“I wasn’t really raised in an environment where I was praised from age 10 on,” Anderson said, seemingly alluding to a culture that sometimes anoints star basketball players even in their pre-teen years. “I think that helps. It was my upbringing. My parents raised me to work for what I have and be appreciative and gracious. It’s also my faith (religious beliefs), for sure. The NBA embodies what the world tells you is important: Things like traveling, money, beautiful girls, cars, houses. All of that stuff is what people think is important. But if I’m going to be true to who I want to be with my faith, I’m not supposed to live for that world or those things. Because they’re not going to make me happy, and they’re never going to satisfy me. Yeah, they’ll make you happy for about a month, but then I’m going to move on to the next thing.”

Anderson remembers being an NBA rookie in New Jersey in 2008-09 and trying to navigate an environment that he’d imagined would be different from anything he’d experienced growing up in Northern California. It quickly wore him out.

“My whole life I’ve always been a very self-conscious person, even though a lot of people may not know that,” Anderson said, smiling at how surprising that may sound to those familiar with his extroverted personality. “I was always very uncomfortable in basketball settings where I didn’t know anyone. I dreaded (summer basketball) camps. It was something I had to overcome. Then, coming into the league as a rookie, I felt like I had to joke around with (NBA teammates) the way they joke around, say the funny thing at the right time, and always think about exactly what I was supposed to say. And it just got exhausting.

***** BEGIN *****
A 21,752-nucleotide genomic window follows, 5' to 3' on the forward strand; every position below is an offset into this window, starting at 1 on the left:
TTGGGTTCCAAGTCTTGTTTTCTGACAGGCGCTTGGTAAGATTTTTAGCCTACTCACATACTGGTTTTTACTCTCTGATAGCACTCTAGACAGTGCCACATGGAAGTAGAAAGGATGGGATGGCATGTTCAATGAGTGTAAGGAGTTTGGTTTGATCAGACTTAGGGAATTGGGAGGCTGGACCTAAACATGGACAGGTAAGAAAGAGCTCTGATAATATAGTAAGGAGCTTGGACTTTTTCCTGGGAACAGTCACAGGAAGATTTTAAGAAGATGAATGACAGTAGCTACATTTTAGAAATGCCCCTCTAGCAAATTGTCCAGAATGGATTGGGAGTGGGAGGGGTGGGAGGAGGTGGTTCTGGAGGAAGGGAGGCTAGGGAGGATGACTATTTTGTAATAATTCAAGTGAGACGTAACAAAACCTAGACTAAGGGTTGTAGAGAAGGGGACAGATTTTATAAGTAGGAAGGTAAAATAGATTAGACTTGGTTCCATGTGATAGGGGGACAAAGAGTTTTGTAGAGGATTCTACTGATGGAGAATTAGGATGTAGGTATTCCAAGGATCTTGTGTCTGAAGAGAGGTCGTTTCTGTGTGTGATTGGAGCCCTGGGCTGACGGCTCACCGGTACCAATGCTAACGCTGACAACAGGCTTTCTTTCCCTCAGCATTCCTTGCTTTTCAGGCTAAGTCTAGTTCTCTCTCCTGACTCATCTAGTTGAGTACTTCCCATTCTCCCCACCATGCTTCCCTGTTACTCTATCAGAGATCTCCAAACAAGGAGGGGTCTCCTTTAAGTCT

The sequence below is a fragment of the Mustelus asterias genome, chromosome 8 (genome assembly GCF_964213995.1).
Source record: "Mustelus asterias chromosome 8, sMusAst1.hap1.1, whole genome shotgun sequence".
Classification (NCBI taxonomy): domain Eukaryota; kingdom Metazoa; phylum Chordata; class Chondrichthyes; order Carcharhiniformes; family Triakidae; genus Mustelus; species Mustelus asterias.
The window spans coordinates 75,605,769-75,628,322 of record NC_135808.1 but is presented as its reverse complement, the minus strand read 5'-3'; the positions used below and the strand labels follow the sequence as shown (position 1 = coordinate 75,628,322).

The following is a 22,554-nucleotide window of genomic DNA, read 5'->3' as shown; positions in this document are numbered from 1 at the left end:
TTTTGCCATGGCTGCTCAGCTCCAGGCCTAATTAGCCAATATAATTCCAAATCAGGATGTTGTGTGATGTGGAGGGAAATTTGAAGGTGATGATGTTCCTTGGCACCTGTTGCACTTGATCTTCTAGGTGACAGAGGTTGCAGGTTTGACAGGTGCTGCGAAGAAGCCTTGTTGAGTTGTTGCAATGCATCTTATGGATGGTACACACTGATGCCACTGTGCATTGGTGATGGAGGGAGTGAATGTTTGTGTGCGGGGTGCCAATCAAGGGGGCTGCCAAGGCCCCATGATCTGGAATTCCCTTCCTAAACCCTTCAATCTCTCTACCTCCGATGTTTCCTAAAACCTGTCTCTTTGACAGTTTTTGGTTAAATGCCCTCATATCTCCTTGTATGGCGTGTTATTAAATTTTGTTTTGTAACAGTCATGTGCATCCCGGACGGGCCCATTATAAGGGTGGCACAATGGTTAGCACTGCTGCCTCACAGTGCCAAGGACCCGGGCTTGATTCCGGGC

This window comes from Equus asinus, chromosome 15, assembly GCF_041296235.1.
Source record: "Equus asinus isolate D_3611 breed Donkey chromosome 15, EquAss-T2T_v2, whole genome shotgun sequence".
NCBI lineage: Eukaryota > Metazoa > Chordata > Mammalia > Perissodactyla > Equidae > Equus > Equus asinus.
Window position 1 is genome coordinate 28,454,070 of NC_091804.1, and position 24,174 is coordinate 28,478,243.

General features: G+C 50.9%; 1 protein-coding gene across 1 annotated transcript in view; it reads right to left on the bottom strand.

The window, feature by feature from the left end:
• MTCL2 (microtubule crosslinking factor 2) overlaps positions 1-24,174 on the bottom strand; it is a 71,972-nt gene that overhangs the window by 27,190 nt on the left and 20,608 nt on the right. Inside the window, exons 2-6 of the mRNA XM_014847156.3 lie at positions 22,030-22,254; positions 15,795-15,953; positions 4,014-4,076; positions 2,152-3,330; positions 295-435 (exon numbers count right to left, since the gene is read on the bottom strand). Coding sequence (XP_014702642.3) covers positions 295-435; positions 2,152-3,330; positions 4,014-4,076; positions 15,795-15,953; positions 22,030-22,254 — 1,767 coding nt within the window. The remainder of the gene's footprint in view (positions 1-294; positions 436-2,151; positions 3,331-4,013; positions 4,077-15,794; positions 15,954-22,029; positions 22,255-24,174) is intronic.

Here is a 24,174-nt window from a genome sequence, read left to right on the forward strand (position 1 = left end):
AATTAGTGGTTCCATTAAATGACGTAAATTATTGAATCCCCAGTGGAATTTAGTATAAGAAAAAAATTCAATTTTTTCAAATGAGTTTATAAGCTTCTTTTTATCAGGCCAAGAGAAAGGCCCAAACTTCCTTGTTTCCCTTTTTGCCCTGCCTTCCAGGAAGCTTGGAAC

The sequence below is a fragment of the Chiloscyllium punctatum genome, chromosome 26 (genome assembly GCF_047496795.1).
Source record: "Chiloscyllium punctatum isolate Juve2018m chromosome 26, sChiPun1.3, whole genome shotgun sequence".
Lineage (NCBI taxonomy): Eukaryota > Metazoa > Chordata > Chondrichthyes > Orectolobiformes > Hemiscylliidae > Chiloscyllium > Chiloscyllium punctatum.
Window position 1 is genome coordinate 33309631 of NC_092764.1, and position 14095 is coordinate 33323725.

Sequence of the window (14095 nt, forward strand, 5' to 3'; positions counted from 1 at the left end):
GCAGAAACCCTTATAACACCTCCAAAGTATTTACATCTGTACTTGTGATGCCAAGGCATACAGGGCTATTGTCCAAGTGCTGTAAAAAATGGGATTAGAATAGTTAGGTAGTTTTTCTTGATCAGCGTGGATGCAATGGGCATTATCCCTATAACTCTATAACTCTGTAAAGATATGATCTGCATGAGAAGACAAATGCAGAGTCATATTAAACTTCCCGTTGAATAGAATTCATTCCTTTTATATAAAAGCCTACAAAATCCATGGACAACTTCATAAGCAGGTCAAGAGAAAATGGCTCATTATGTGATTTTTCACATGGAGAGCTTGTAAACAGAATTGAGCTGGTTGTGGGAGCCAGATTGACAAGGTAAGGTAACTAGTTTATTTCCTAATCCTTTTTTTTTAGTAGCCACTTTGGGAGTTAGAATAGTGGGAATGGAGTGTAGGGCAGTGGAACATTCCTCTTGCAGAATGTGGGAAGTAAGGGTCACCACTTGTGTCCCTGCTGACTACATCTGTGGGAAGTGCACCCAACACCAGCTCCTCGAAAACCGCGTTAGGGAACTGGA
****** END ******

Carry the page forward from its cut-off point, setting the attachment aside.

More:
“I realized that it’s a long season – your teammates are going to respect you for the way you handle yourself and the way you play. And anyway, the people I think are the most respected are the ones who are just themselves. I like to think I’m a friendly person and enjoy joking, communicating and talking with people. It’s just the way I am. People that are fake, it’s hard for people to follow them.”

A fitting recognition

Anderson won the NBA’s Most Improved Player award in 2011-12 with Orlando and has received accolades at every level of his hoops career, including winning a state championship in high school and being named a Pac-10 first-team selection at Cal. Those highlights on his resume all are directly tied to achievement on the basketball floor, but his Twyman-Stokes Award mention stood out because in some ways, it has nothing to do with the game.